So lo and behold, I found myself in a position I would never have thought myself to see. Rewriting a book, yeah, that's feasible. Roll up the old sleeves and crack your knuckles, it's going to be a lot of work. But I had attended a Pitch Slam only weeks before, and was still waiting to hear back from the last of the agents. At this point, I'd heard from a few who'd read samples, and was rejected. But now, with the new-found realization that I not only needed to, but wanted to fix the novel, I actually felt relief in seeing the rejections.

After all, what if one of them actually said they liked it, and wanted to see more? I would have to turn them down. Turn THEM down.  Who ever heard of a first-time up-and-coming writer turning down the publishers?

So after a few days of contemplation (and they thought I was working at my day job! Ha~ha, nice try sucka!) I formed an idea. Scrapped it. Played with some other ideas. Something stuck. I'll skip this part - you all know how chaotic and subjective the creative process can be. Suffice it to say, I put my mind to the grindstone. Is that even a phrase? You know, put so much concentrated, prolonged mental effort that you work up an appetite despite lunch concluding fourteen minutes ago.

I did what I had dreaded - I went back to square one. The story was not scrapped entirely, for there is much that remains in it that I will salvage, but there's going to be some serious trimming and the addition of two story-lines coinciding with the original ­solo. I made a plan, I used spreadsheets, I jotted down ideas on Post-Its and transcribed them to digital later.

The short of it: I now have a plot (gasp), and by extension a better story. Gathered a bunch of proverbial phoenix downs after ritualistically slaying my books original premise, and without getting into details, well, I'm more emboldened and excited than ever.

I have taken up two new mantras as a direct result of this event in my writing career.

“Books aren't written - they're rewritten. Including your own. It is one of the hardest things to accept, especially after the seventh rewrite hasn't quite done it.”
― Michael Crichton


“Kill your darlings, kill your darlings, even when it breaks your egocentric little scribbler’s heart, kill your darlings.”
― Stephen King, On Writing

Fantasy Writer, Health Nut, Mango Slayer. I'm kind of a self-described audiophile and harbor a passion for trivia. I was born in Connecticut, raised in the Catskills of New York, and matured in New Jersey. I’ve traveled a little - been to Alaska and S. Korea - and hope to travel more in the future; life is an experience and I’m hoping to experience quite a lot. I have a degree in Fine Arts, have taught English as a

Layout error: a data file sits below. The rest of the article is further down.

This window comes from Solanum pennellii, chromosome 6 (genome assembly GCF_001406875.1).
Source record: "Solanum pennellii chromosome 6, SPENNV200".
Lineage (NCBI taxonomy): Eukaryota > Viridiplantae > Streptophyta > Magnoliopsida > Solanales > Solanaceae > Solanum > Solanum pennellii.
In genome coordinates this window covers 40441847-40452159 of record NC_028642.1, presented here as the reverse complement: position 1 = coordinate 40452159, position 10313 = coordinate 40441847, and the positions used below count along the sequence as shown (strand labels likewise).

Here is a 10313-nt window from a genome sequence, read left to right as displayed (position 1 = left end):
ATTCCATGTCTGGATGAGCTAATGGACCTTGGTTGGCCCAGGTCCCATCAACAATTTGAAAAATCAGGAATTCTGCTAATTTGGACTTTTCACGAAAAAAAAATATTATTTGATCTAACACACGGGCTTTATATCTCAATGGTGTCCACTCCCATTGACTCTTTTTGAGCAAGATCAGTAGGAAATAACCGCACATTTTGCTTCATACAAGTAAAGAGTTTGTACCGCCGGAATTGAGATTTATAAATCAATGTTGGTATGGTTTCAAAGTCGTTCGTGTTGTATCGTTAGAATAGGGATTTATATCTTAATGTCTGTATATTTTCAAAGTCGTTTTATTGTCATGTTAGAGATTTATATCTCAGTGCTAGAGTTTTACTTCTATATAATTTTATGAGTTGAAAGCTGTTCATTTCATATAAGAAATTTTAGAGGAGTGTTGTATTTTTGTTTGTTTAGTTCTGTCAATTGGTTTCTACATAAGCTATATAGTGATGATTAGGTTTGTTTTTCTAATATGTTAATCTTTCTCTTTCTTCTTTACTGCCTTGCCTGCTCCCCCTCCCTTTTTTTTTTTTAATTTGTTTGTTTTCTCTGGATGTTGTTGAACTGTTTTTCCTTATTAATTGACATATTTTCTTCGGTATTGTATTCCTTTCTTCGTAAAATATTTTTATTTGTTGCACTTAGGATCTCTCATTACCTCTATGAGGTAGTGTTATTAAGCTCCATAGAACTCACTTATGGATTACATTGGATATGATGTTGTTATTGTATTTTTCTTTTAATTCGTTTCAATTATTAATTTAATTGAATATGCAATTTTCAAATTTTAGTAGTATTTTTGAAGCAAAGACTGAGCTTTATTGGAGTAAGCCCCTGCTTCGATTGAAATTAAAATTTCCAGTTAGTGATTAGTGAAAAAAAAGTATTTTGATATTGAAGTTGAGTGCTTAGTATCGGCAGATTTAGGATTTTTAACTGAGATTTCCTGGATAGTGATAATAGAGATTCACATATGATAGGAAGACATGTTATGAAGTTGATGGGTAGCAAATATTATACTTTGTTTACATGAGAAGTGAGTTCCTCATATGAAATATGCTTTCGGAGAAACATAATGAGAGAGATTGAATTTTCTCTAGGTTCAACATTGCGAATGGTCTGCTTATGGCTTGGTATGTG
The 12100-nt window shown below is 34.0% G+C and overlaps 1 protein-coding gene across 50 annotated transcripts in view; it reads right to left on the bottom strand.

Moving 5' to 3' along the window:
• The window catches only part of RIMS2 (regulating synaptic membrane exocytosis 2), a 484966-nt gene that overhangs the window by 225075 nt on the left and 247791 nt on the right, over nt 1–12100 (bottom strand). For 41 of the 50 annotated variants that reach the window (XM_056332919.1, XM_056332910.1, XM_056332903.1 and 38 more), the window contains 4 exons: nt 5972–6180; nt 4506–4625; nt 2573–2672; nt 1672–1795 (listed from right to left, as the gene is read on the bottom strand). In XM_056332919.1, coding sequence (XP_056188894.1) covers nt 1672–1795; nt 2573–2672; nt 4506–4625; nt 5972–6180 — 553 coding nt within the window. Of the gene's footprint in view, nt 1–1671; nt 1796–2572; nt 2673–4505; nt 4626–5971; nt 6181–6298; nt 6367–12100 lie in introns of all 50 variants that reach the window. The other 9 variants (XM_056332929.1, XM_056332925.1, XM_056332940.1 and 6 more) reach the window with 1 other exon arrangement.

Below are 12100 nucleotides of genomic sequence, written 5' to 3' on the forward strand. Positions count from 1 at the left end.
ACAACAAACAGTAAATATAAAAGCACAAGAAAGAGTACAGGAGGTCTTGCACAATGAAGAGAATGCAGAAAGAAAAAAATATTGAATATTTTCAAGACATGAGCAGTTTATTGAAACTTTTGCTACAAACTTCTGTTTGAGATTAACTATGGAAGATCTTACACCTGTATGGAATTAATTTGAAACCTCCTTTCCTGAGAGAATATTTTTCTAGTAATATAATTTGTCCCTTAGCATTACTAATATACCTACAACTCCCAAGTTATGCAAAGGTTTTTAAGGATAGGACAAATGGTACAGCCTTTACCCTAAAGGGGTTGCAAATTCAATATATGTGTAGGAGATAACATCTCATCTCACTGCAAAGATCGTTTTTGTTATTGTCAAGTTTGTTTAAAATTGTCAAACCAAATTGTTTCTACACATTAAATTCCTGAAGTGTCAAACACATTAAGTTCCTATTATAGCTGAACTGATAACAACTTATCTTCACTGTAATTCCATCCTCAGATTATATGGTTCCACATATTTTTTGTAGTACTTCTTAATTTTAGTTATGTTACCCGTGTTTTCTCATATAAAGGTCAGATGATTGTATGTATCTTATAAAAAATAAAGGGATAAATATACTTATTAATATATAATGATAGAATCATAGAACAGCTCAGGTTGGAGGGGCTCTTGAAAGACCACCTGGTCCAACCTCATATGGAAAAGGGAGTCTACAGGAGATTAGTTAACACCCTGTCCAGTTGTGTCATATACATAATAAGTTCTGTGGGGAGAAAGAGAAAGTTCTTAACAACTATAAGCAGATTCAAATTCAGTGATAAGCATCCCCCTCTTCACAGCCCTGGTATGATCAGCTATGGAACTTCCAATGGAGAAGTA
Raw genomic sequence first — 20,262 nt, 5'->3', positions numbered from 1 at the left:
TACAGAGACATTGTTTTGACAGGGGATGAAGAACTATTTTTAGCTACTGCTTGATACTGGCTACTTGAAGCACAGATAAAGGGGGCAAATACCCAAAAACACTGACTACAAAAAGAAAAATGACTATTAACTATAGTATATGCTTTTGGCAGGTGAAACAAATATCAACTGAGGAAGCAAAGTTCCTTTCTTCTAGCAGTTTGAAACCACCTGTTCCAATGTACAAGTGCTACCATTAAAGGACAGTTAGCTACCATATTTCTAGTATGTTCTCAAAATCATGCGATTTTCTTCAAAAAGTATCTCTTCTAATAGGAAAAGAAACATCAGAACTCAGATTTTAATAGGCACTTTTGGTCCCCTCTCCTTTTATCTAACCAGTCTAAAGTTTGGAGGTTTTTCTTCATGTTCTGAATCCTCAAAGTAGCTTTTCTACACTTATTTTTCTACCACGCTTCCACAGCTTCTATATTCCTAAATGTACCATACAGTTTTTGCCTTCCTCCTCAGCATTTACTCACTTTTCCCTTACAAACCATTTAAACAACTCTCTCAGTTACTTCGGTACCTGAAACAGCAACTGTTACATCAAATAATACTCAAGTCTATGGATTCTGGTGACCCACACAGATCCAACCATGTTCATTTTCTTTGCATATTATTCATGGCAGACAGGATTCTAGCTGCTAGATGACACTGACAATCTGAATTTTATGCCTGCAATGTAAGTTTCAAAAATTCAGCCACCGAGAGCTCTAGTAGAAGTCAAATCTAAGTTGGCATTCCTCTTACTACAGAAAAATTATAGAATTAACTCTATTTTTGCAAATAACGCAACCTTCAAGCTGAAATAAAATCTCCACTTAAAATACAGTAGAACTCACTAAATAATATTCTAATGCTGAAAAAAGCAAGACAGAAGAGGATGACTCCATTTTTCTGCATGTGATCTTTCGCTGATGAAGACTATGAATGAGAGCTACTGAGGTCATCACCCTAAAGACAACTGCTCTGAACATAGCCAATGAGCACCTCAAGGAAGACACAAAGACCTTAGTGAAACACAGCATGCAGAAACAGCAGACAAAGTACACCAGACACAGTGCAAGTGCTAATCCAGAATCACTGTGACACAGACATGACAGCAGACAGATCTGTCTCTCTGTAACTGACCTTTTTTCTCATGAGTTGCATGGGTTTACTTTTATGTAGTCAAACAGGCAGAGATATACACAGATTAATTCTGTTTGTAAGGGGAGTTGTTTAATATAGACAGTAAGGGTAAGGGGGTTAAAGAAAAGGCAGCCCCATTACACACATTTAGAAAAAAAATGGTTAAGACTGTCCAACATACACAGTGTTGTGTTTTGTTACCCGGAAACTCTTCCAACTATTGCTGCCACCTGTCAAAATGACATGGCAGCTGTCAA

Second Language, and have a penchant for listing things in threes. Also really enjoy mythology and linguistics - often lacing my writings
with hidden meanings and dastardly names.

Favorite and/or Influential Books:  Shogun (James Clavell), Ravnica: City of Guilds Trilogy (Cory J. Herndon), Dune (Frank Herbert), Foundations (Isaac Asimov), The Hobbit (Yeah yeah…)

If you're interested in learning more about Jesse Rebock, follow him on Twitter, or check out his blogs, (more traditional blog posts) (Fantasy Writings for public viewing.)

Wednesday, May 1, 2013

A New Light

Well, I'm nearing a sort of end with my first book. It still needs a bit of work, but it should be ready to send out to agents and beta readers any day now. So what's next?

Photo by xdante-stock

It turns out I have an opportunity to do something pretty exciting. I can't give too many details (top secret!), but it's going to be awesome. A best-selling writer friend of my has created what he calls an "open world." He's writing a novel set in this world, but he is also inviting fellow writers to create connected novellas. That's were I come in. I'm one of the lucky ones he's approached.

So while I didn't design the world, I will be writing a story of my own creation in my own style. And let me tell you, it's exciting. I love creating within a framework. It's a challenge. In many ways it's more difficult than creating everything from scratch. Conforming to set rules while maintaining my unique voice has always been something I enjoy. That's why I write sonnets or pontoums. It's hard and it's fun.

I'll give more details as I can and I hope all of my readers will support this project. I love the idea of having many authors involved in one world. Even with novellas, that will allow an in depth exploration of human experiences that can be hard to achieve with a single novel or a single writer.

Also, it's refreshing to work on something new. I love my novel, but I've been with it for over a year. I'm ready for a new challenge!